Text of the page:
A tool for automating the installation of the Microsoft Windows operating system on various device platforms.

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└─Error Handling
└─Config Handlers
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Error Codes

The question of how to implement error codes has already been answered a plethora of ways. An example is how Microsoft uses BSOD codes to identify fatal failures with the Windows Operating System. Leveraging the same philosophy, error codes should be added to all exceptions thrown by Glazier. There is a difference between error codes and error return values. An error code gives a user actionable feedback. An error return value is a coding technique to indicate that your code has encountered an error.


For simplicity, Glazier error codes are all four digit numbers that follow the pattern 7XXX. If no status code is defined by the error, the default (7000) will be used.

Error codes achieve the following objectives:

  1. Convey the error code.
  2. Provide short*, actionable log messages.
  3. Documentation explaining error codes is a living document and can be updated as necessary.
  4. Data can be inferred based on the error code itself with where the issue originates (e.g. 7060 could relay information about not receiving an NTP response)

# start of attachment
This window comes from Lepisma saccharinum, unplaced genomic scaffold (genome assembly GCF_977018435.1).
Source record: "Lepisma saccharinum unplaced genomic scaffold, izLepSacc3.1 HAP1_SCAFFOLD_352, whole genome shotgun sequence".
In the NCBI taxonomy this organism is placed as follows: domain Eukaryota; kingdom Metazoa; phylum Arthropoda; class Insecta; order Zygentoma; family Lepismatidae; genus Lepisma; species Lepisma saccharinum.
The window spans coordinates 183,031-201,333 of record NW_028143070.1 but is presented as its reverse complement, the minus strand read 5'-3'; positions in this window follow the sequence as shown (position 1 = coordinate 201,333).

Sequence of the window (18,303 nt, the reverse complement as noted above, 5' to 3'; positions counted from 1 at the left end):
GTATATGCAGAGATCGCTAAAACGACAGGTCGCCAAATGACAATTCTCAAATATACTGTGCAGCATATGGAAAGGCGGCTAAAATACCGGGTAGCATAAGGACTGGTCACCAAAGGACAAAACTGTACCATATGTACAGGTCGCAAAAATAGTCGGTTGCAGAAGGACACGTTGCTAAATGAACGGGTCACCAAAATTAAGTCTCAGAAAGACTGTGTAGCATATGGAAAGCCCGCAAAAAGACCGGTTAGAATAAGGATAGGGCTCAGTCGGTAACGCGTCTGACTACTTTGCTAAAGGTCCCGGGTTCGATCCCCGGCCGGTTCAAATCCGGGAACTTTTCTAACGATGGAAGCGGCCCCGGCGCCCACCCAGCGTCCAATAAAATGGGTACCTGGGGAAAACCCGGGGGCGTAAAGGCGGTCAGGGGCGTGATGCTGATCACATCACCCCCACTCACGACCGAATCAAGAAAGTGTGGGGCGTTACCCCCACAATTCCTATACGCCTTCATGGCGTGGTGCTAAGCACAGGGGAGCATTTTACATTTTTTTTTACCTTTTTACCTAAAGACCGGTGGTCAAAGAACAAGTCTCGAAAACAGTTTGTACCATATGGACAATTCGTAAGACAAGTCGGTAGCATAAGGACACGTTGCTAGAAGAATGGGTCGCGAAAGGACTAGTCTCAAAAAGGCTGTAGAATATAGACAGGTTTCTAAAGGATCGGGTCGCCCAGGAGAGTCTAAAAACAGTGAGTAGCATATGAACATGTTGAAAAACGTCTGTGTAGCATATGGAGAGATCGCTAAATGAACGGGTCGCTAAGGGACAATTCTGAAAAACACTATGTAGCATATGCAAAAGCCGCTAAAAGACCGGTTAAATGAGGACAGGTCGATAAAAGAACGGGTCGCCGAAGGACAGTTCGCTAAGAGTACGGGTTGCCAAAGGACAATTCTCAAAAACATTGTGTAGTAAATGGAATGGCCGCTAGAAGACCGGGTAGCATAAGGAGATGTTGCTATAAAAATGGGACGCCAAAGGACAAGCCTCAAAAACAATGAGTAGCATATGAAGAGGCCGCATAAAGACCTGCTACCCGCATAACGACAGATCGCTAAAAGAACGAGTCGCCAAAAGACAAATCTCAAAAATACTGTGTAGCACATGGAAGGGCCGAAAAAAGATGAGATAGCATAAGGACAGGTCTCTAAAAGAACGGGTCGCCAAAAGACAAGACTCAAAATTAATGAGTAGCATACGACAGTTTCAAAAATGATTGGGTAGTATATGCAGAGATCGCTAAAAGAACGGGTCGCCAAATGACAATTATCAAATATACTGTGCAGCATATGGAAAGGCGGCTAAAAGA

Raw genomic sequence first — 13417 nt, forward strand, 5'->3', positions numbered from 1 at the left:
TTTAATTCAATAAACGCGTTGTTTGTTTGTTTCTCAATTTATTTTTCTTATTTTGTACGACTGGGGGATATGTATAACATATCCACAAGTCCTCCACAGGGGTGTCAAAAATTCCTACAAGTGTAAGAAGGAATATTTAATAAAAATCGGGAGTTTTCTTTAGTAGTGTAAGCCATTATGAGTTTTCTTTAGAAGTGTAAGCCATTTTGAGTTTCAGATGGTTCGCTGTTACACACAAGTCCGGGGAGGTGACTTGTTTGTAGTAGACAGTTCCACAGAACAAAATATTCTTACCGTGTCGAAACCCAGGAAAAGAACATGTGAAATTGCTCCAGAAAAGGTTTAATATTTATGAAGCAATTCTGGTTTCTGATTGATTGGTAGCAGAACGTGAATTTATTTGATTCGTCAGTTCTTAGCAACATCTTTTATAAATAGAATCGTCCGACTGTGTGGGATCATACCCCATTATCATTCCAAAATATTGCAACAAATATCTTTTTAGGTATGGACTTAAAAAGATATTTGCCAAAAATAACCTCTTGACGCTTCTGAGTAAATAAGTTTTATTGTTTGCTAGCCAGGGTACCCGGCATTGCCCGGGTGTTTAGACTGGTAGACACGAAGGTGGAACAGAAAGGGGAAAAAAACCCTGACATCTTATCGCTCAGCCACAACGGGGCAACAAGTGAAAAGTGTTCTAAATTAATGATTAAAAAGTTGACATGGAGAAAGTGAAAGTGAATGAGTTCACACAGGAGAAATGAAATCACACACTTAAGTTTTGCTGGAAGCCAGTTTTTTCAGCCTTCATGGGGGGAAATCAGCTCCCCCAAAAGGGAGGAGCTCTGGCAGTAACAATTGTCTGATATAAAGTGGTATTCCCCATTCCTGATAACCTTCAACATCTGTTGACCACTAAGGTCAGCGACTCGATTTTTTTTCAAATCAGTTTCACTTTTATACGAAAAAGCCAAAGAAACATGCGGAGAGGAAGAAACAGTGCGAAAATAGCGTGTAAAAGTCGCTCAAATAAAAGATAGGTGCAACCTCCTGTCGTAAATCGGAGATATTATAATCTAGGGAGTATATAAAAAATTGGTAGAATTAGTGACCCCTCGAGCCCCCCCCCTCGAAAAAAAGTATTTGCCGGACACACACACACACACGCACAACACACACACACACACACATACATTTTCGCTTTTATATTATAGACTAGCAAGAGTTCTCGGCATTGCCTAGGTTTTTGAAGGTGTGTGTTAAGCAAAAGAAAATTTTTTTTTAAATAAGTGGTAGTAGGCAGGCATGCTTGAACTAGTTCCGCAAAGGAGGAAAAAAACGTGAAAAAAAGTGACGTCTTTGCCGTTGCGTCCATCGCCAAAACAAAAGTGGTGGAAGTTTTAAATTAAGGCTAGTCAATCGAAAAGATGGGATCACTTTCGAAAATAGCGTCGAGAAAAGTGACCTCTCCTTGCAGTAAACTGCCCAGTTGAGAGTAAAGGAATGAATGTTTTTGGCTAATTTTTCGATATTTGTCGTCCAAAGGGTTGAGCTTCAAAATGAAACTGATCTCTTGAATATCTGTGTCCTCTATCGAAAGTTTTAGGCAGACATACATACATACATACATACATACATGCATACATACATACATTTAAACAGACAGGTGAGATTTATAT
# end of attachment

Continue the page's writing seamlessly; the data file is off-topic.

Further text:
* Having short status codes is essential since every exception will have this string appended to it. The aim is to give the end consumer concise and actionable steps for troubleshooting most known errors.

Error Code Reference

Always refer to for the most up-to-date error code values. All critical error codes should be added to that library, rather than individual libraries. The expectation is error codes point to anchors in your internal documentation.

Defining Fatal Errors

The below pattern should be used when defining and raising any custom Exception, in order to ensure details are logged appropriately. In this example, we’ll be introducing a new module,

# In

class ErrorCode(enum.IntEnum):
  DEFAULT = 7000
  DIVIDE_BY_ZERO_ERROR = 7999  # Our new error code.
# In

from glazier.lib import errors

class Error(errors.GlazierError):
  """Base class for all Exceptions in"""

class DivideByZeroError(Error):

  def __init__(self, numerator: int, denominator: int):
        message=f'You tried to divide {numerator} by {denominator}')

def VeryBadCode():
  a = 1
  b = 0
    a / b
  except ZeroDivisionError as e:
    raise DivideByZeroError(a, b) from e  # Use raise/from whenever possible.

In this example, the error message will be as follows:

You tried to divide 1 by 0 (Error Code: 7999) (Cause: division by zero)

NOTE: When raising a custom GlazierError subclass (in this example, DivideByZeroError), it behooves you to raise that Exception using Python’s raise from syntax. The reason for this is that GlazierError will include the root-cause message (in this example, “division by zero”) along with whatever custom error message you define.

Once this exception is caught by, the following log message will be displayed:


* Root Cause: You tried to divide 1 by 0 (Error Code: 7999)

* Location: <>:<lineno>

* Logs: /Logs/glazier.log

* Troubleshooting: